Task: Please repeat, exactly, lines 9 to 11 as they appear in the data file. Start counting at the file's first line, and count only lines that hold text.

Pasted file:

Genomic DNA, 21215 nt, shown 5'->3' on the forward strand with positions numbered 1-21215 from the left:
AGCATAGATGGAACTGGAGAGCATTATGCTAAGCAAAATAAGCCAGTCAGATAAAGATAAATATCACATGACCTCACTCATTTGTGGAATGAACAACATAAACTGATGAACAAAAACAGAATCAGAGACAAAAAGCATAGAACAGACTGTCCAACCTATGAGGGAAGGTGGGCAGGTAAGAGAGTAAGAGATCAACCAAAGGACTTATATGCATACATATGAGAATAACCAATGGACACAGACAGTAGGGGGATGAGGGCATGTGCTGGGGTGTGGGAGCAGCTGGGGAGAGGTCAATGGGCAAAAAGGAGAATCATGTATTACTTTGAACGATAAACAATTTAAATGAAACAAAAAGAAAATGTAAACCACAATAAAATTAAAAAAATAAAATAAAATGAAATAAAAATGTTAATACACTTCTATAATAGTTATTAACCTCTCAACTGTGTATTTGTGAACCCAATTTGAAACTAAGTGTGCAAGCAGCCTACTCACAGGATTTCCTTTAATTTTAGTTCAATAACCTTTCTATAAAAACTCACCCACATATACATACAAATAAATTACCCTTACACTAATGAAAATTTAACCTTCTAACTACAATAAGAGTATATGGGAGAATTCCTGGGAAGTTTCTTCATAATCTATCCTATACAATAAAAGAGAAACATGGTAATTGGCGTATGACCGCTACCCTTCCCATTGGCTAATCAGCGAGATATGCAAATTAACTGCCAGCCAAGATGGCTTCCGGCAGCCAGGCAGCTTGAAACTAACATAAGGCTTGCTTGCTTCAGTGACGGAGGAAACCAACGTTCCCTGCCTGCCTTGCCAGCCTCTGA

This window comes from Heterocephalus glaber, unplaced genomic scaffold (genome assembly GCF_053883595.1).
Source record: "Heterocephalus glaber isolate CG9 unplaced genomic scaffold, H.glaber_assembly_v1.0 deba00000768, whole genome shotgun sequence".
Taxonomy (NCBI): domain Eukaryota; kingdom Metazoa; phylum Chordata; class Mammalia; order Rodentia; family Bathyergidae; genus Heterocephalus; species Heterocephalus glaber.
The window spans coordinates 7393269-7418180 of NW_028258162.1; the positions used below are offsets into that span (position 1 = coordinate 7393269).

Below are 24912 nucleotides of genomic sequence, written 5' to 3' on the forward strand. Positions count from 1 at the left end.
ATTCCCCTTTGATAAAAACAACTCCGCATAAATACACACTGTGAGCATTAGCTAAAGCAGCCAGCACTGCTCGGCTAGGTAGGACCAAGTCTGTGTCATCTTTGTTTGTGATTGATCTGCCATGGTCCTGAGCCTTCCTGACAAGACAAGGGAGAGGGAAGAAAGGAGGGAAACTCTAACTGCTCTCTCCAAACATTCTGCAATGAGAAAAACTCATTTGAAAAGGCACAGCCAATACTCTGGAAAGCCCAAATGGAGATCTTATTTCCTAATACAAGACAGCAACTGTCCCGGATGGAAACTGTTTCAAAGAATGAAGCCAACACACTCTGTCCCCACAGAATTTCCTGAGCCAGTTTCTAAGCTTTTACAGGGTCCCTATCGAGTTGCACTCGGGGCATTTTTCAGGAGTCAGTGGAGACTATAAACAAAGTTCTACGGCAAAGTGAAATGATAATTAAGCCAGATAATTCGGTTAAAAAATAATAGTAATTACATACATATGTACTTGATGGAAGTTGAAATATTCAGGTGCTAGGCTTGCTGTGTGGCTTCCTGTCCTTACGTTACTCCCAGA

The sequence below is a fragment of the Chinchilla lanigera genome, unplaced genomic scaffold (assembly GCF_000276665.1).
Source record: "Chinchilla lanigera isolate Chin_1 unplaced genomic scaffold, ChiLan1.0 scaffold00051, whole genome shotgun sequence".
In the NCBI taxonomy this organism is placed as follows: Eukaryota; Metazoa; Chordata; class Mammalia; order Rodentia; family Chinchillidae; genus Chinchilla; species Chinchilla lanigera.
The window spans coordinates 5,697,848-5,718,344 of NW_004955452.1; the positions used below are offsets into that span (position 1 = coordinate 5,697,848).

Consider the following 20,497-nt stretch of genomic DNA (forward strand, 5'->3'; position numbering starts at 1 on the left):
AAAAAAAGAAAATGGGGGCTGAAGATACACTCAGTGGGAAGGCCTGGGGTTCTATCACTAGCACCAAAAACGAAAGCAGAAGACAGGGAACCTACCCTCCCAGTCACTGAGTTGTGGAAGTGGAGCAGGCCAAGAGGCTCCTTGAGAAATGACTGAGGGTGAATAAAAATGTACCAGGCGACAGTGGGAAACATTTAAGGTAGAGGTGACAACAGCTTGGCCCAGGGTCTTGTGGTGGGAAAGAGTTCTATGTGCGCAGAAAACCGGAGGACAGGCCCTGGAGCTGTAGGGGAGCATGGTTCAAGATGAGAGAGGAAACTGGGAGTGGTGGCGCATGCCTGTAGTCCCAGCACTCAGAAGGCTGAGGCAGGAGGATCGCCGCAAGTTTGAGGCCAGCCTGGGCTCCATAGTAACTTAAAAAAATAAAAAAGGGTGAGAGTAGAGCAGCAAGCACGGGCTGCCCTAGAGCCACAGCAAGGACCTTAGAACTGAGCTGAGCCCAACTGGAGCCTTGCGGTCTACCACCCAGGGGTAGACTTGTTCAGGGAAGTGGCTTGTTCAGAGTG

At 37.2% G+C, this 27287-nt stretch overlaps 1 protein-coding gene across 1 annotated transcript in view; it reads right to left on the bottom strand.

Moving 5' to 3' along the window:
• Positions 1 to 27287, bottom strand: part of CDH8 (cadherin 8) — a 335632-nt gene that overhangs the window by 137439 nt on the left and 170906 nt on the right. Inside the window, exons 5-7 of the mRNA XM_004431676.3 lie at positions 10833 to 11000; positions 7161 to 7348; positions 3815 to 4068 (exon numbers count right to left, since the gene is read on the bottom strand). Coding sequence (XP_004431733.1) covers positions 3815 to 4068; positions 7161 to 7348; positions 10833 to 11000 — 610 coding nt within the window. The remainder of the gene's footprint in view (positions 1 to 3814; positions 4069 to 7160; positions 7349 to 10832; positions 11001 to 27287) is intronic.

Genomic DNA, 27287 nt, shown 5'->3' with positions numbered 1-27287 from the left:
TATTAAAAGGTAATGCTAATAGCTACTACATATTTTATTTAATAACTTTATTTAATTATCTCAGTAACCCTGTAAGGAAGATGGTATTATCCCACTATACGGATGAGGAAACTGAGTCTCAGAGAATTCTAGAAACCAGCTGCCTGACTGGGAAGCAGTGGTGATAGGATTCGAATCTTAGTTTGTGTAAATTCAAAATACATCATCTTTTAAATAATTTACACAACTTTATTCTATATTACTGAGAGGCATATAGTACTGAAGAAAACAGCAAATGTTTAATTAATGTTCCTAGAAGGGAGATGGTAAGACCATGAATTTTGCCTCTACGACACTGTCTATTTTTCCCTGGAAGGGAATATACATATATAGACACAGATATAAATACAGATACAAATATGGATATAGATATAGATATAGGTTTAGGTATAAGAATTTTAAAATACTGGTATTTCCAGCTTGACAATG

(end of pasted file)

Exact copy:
The sequence below is a fragment of the Chinchilla lanigera genome, unplaced genomic scaffold (assembly GCF_000276665.1).
Source record: "Chinchilla lanigera isolate Chin_1 unplaced genomic scaffold, ChiLan1.0 scaffold00051, whole genome shotgun sequence".
In the NCBI taxonomy this organism is placed as follows: Eukaryota; Metazoa; Chordata; class Mammalia; order Rodentia; family Chinchillidae; genus Chinchilla; species Chinchilla lanigera.